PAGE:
Actual Size: Up to 3 feet long when mature

Characteristics: White-face, fur-covered body, with a prehensile tail, allowing them to hang from a limb for a short time.

Habitat: Lives in abandoned burrows of other animals. May enter attics, walls, and crawl spaces of homes.


  • Carries a strong, foul odor. 
  • Considered beneficial as they eat a variety of insects and snakes.
  • The Virginia opossum is the only opossum found in the United States.

Opossum Diet

The diet of the opossum is very adaptable to the environment they find themselves in, making them opportunistic eaters. If it smells good and is easily accessible, they will eat it. Opossums eat anything from insects, fruit, plants, slugs, snails, ratsmice, frogs, crayfish, and carrion, as well as pet food or food, left unsecured in garbage cans.

Opossum Habitat

Opossums are not picky when it comes to their habitat, found anywhere from open woods, brushy shrublands, farmlands, parks, suburbs, and even in urban areas. They may occupy abandoned dens of other species, or live in hollow logs, tree holes, under porches, or in crawl spaces. No matter where they are, there will always be a reliable water supply nearby.

Opossum control and removal - Batzner Pest Control in Wisconsin

Opossum Life Cycle

Opossums are solitary animals except during their breeding season, which occurs between February and August. A female reaches sexual maturity by one year of age. After its first year, the female opossum is capable of having up to two litters of 8-14 young. After 12 to 13 days of gestation, the tiny newborns crawl up into their mother’s fur-lined pouch where they will be nurtured by her mammary secretions. The young remain in the pouch for eight or nine weeks while they grow at a fast rate. By 14 weeks of age, the young opossums are weaned and are left to fend for themselves.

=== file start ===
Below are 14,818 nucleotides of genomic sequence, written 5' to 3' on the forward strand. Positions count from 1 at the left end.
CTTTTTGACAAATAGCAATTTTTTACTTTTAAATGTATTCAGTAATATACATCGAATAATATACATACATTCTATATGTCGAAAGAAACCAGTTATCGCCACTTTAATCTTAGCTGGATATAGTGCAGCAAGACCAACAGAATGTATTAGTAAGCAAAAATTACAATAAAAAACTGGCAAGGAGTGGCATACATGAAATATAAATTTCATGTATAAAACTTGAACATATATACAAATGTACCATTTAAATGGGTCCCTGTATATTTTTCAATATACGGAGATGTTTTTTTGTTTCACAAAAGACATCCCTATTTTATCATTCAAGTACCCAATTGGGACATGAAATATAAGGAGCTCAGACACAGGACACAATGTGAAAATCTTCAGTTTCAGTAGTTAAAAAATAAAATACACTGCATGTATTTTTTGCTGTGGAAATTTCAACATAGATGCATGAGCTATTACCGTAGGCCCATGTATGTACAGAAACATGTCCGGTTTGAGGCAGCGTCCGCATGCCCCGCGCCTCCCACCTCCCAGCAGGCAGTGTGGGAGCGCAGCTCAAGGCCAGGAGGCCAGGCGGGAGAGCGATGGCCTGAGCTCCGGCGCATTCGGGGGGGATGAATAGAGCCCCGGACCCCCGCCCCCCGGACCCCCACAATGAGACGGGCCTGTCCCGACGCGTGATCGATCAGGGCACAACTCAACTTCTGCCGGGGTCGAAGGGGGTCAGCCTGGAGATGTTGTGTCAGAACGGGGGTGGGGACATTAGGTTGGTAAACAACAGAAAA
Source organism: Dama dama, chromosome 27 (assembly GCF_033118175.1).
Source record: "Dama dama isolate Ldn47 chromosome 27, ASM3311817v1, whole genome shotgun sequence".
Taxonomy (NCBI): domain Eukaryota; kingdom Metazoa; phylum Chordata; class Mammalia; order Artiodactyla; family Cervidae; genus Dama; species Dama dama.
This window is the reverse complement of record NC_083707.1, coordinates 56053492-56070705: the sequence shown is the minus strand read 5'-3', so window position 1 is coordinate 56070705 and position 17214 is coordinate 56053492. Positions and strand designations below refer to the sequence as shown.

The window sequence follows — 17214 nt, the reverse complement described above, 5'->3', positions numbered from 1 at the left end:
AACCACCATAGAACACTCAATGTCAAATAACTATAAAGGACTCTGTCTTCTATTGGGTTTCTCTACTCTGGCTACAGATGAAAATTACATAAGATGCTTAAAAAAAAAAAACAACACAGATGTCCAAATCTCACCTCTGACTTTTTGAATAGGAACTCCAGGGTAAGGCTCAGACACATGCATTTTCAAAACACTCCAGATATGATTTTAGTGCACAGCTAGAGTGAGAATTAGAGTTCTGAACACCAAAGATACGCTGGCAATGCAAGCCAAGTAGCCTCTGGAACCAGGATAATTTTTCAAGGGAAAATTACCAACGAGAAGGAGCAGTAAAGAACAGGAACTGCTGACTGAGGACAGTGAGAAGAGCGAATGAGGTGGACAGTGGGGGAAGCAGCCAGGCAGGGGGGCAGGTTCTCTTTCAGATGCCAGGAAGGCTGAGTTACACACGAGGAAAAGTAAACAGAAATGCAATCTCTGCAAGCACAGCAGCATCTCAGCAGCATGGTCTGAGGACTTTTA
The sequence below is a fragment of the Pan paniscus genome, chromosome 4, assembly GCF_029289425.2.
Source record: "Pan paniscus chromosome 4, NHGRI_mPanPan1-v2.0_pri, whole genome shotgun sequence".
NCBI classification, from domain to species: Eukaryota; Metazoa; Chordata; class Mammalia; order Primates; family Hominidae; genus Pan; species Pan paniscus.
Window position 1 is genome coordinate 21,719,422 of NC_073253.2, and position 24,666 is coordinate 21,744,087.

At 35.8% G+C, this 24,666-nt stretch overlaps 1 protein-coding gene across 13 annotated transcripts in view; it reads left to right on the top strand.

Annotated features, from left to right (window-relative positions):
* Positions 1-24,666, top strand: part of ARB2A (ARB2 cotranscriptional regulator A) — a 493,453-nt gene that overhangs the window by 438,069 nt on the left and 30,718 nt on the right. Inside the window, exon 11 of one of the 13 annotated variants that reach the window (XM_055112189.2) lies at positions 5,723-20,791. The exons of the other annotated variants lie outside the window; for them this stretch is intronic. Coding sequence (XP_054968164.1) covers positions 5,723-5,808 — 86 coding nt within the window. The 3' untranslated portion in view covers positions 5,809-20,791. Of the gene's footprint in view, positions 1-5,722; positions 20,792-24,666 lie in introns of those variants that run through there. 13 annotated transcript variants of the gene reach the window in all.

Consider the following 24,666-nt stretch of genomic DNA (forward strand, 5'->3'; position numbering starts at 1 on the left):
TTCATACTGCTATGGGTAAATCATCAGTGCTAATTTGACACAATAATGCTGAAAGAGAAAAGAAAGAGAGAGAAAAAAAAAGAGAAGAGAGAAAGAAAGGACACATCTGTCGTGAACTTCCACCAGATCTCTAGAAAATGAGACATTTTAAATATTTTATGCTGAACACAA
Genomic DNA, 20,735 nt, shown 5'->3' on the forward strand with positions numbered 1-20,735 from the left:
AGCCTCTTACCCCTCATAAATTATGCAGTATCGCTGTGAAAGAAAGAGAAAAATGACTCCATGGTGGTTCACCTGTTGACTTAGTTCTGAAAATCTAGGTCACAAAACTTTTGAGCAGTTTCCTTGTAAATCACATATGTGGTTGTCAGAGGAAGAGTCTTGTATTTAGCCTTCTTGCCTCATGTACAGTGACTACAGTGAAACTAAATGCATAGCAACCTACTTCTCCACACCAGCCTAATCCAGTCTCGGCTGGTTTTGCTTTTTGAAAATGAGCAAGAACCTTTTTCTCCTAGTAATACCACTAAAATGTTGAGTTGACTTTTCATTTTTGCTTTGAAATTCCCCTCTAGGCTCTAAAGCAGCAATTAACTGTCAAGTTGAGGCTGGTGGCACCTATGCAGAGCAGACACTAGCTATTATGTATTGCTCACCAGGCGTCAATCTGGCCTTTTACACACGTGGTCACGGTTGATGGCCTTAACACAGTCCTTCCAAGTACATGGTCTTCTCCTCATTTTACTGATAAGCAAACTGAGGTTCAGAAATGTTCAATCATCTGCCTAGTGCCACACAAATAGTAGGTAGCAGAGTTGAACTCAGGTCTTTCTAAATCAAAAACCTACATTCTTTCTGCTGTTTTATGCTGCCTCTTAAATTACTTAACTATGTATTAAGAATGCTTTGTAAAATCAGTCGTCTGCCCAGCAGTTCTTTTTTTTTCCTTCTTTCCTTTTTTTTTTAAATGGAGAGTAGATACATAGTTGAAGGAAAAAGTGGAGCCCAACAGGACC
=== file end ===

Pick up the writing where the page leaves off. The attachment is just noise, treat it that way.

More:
Opossum Damage & Disease

Although an opossum has a relatively fearsome face and bears some resemblance to rats with their long tails, they are not generally dangerous. They also rarely carry rabies, which is a common concern, especially for pet owners. They can bite and defend themselves, but they are not considered much of a threat.


There are only a few diseases that are associated with opossums. They tend to have lower incidents of rabies than other wildlife pests, but they might carry: Leptospirosis, Tuberculosis, Relapsing fever, Tularemia, Spotted fever, Toxoplasmosis. Several of these actually come from the parasites that opossums carry with them, and can become serious.

Home Damage

Opossums are very opportunistic. If there is already a hole in the roof, they might use it to get into attics, but they will rarely dig or chew those holes themselves.

Lawn Damage

They might dig in your lawn looking for grubs and other insects that lurk just below the surface level.

Opossum Prevention & Control

Opossum Prevention

Like many pests, the best way to get rid of them is to make changes to your home and property so that opossums do not find your home attractive. This means doing things like:

  • Removing vegetation and debris from your property to remove hiding places.
  • Securing lids on garbage cans and containers.
  • Bringing pet food inside.
  • Making sure that holes and entry points around your home are secured.
  • Trimming the trees around your home. Opossums are excellent climbers and will use trees to get onto your roof.
  • Sealing up areas beneath your deck or porch to eliminate places for them to hide.
Opossum Control

Much of wildlife control is knowing and understanding the habitat and behavior of the animal. Opossums are transient animals, and typically move on after a couple of days. If necessary, live trapping can be done with canned cat food or apples.

If you’re having problems with opossums around your home or business, contact a pest control professional for expert removal services.